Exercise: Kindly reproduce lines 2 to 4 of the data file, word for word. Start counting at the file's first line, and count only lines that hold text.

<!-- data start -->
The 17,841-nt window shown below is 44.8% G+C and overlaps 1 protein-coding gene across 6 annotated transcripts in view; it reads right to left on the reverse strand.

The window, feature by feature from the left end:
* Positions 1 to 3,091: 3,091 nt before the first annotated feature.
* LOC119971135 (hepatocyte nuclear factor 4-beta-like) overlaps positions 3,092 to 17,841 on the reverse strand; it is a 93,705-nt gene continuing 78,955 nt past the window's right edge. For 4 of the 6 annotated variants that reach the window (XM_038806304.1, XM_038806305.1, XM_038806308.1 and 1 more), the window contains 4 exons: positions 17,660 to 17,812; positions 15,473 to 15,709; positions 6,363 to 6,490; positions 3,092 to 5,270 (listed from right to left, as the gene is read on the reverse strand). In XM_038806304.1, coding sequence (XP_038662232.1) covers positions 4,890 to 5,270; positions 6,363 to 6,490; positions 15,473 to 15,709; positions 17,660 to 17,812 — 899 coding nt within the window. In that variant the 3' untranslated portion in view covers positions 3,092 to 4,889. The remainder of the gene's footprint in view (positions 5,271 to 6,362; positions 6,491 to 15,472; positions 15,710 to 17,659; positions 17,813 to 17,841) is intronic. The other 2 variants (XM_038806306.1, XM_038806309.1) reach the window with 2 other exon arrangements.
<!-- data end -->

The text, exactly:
The window, feature by feature from the left end:
* Positions 1 to 3,091: 3,091 nt before the first annotated feature.
* LOC119971135 (hepatocyte nuclear factor 4-beta-like) overlaps positions 3,092 to 17,841 on the reverse strand; it is a 93,705-nt gene continuing 78,955 nt past the window's right edge. For 4 of the 6 annotated variants that reach the window (XM_038806304.1, XM_038806305.1, XM_038806308.1 and 1 more), the window contains 4 exons: positions 17,660 to 17,812; positions 15,473 to 15,709; positions 6,363 to 6,490; positions 3,092 to 5,270 (listed from right to left, as the gene is read on the reverse strand). In XM_038806304.1, coding sequence (XP_038662232.1) covers positions 4,890 to 5,270; positions 6,363 to 6,490; positions 15,473 to 15,709; positions 17,660 to 17,812 — 899 coding nt within the window. In that variant the 3' untranslated portion in view covers positions 3,092 to 4,889. The remainder of the gene's footprint in view (positions 5,271 to 6,362; positions 6,491 to 15,472; positions 15,710 to 17,659; positions 17,813 to 17,841) is intronic. The other 2 variants (XM_038806306.1, XM_038806309.1) reach the window with 2 other exon arrangements.